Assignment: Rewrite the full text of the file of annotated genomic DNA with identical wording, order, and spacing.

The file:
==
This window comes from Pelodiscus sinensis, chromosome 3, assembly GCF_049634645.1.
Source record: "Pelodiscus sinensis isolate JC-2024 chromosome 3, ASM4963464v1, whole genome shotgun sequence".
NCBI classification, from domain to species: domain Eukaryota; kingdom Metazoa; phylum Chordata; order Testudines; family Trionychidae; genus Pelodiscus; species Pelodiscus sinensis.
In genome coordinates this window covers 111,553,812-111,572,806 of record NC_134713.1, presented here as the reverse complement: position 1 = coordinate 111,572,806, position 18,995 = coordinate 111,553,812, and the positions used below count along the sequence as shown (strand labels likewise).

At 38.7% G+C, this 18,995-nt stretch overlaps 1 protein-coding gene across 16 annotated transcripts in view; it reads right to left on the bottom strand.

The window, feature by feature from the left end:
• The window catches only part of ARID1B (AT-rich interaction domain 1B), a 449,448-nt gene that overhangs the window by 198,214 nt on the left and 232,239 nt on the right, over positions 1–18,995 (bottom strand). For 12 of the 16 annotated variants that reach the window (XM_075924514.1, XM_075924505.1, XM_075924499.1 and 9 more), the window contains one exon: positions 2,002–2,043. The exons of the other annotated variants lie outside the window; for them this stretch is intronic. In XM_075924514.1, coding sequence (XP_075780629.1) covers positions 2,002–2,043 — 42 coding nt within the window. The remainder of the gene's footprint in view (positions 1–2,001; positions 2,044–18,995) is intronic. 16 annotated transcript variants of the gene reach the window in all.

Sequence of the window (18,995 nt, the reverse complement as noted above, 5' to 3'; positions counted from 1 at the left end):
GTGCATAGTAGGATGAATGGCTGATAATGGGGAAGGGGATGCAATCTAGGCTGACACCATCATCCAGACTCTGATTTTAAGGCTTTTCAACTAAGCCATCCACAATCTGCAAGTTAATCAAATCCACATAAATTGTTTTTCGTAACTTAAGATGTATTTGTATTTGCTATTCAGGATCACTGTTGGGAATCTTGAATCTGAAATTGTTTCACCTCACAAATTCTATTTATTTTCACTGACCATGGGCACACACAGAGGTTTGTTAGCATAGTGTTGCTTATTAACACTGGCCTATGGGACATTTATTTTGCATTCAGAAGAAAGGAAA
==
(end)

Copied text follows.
This window comes from Pelodiscus sinensis, chromosome 3, assembly GCF_049634645.1.
Source record: "Pelodiscus sinensis isolate JC-2024 chromosome 3, ASM4963464v1, whole genome shotgun sequence".
NCBI classification, from domain to species: domain Eukaryota; kingdom Metazoa; phylum Chordata; order Testudines; family Trionychidae; genus Pelodiscus; species Pelodiscus sinensis.
In genome coordinates this window covers 111,553,812-111,572,806 of record NC_134713.1, presented here as the reverse complement: position 1 = coordinate 111,572,806, position 18,995 = coordinate 111,553,812, and the positions used below count along the sequence as shown (strand labels likewise).

At 38.7% G+C, this 18,995-nt stretch overlaps 1 protein-coding gene across 16 annotated transcripts in view; it reads right to left on the bottom strand.

The window, feature by feature from the left end:
• The window catches only part of ARID1B (AT-rich interaction domain 1B), a 449,448-nt gene that overhangs the window by 198,214 nt on the left and 232,239 nt on the right, over positions 1–18,995 (bottom strand). For 12 of the 16 annotated variants that reach the window (XM_075924514.1, XM_075924505.1, XM_075924499.1 and 9 more), the window contains one exon: positions 2,002–2,043. The exons of the other annotated variants lie outside the window; for them this stretch is intronic. In XM_075924514.1, coding sequence (XP_075780629.1) covers positions 2,002–2,043 — 42 coding nt within the window. The remainder of the gene's footprint in view (positions 1–2,001; positions 2,044–18,995) is intronic. 16 annotated transcript variants of the gene reach the window in all.

Sequence of the window (18,995 nt, the reverse complement as noted above, 5' to 3'; positions counted from 1 at the left end):
GTGCATAGTAGGATGAATGGCTGATAATGGGGAAGGGGATGCAATCTAGGCTGACACCATCATCCAGACTCTGATTTTAAGGCTTTTCAACTAAGCCATCCACAATCTGCAAGTTAATCAAATCCACATAAATTGTTTTTCGTAACTTAAGATGTATTTGTATTTGCTATTCAGGATCACTGTTGGGAATCTTGAATCTGAAATTGTTTCACCTCACAAATTCTATTTATTTTCACTGACCATGGGCACACACAGAGGTTTGTTAGCATAGTGTTGCTTATTAACACTGGCCTATGGGACATTTATTTTGCATTCAGAAGAAAGGAAA